By Maya Dyakina and Oksana Kobzeva
MOSCOW, Oct 9 (Reuters) - Russia's central bank is expected to keep its key interest rate on hold on Monday in a bid to bring inflation down.
Analysts expect the central bank to keep the one-week auction repo rate, presently 5.5 percent, on hold next Monday, as inflation remains above the bank's 5 to 6 percent target.
A Reuters poll at the end of last month showed forecasters unanimous in the view that there would be no rate change this month.
Inflation was 6.1 percent in September, still above the target range, with internal central bank research showing that the public still regards high inflation as the norm.
'The central bank is concerned about inflation expectations, currently at around 7 to 8 percent, according its data, which is significantly higher than their goals,' said Dmitry Polevoy, economist at ING bank.
The chronic inflationary psychology threatens to complicate the central bank's even more ambitious target of reducing inflation to 5 percent by the end of next year, staying its hand on rate cuts.
'We should hardly expect a lowering of interest rates next Monday,' said Alexander Morozov, Russian economist at HSBC.
'The triggers that could lead to (a rate cut) probably include a fall in inflation below the 6 percent threshold and core inflation also has to fall.'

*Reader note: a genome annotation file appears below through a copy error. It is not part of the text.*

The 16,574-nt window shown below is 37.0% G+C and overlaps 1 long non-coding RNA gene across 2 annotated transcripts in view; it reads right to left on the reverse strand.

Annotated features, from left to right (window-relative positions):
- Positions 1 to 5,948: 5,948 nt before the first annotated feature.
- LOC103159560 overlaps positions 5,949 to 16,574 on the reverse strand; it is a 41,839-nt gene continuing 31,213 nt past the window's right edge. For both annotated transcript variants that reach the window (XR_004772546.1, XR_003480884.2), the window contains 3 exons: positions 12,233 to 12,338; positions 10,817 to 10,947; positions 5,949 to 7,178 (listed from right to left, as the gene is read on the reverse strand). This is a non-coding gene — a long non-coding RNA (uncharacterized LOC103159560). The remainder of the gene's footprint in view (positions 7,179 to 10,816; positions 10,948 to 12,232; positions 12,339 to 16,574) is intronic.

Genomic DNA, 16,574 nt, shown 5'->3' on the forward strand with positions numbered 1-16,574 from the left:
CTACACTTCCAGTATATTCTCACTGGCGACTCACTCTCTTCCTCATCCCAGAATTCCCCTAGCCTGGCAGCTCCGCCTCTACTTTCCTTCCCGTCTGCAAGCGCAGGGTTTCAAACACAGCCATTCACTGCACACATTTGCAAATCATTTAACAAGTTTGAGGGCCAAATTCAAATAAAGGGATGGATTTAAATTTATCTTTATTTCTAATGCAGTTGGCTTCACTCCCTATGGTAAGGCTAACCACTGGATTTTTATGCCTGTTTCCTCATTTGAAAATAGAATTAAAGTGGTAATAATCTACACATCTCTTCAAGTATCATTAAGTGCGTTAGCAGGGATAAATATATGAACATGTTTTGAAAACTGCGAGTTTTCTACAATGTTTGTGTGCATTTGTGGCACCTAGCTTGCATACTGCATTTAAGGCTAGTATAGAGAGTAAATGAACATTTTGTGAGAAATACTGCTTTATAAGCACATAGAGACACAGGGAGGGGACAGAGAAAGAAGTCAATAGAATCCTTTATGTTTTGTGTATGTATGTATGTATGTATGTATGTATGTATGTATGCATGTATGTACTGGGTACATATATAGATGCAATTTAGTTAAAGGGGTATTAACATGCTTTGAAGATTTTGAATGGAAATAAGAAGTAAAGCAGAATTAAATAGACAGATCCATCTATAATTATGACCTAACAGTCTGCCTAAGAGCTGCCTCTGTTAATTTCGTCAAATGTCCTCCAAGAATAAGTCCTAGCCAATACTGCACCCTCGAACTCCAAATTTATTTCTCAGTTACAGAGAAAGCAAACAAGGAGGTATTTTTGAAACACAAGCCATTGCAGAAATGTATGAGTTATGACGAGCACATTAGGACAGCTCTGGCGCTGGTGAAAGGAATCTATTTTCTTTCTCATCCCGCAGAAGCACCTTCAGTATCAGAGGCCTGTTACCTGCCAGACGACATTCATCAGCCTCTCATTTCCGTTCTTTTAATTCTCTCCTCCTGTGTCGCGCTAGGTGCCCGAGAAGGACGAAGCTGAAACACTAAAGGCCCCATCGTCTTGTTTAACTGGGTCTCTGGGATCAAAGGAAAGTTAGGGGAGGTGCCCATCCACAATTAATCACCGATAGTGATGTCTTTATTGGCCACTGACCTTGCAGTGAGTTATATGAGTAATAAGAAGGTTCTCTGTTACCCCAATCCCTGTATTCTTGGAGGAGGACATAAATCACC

Core inflation, which strips out volatile food and energy prices, was unchanged at 5.5 percent last month.
The central bank has introduced sweeping changes to its policy mechanisms since the last board of directors' meeting, from raising the 2014 inflation target to increasing the rouble's flexibility by cutting interventions.
The changes are aimed at establishing its inflation-fighting credibility under new central bank head Elvira Nabiullina and newly appointed first deputy Ksenia Yudayeva. The latter met analysts last week to discuss the operational changes.
Economists' expectations of an imminent rate cut have diminished over the last month following a range of central bank statements focused on strengthening the influence of its policy rates over market borrowing, as part of a long-term shift towards formal inflation targeting.
A new auction for three-month funds to be held on Oct. 14 should also reinforce this push.
The central bank has left its main lending rates unchanged for the past year, ignoring calls to cut them to boost the slowing economy.
Economic growth is expected to be less than 2 percent this year, well below initial forecasts, reflecting problems such as weak institutional development and over-reliance on natural resources. The central bank insists it cannot solve these problems through monetary policy.
(Reporting by Maya Dyakina and Oksana Kobzeva, editing by Jason Bush, Ron Askew) Keywords: RUSSIA CBANK RATES
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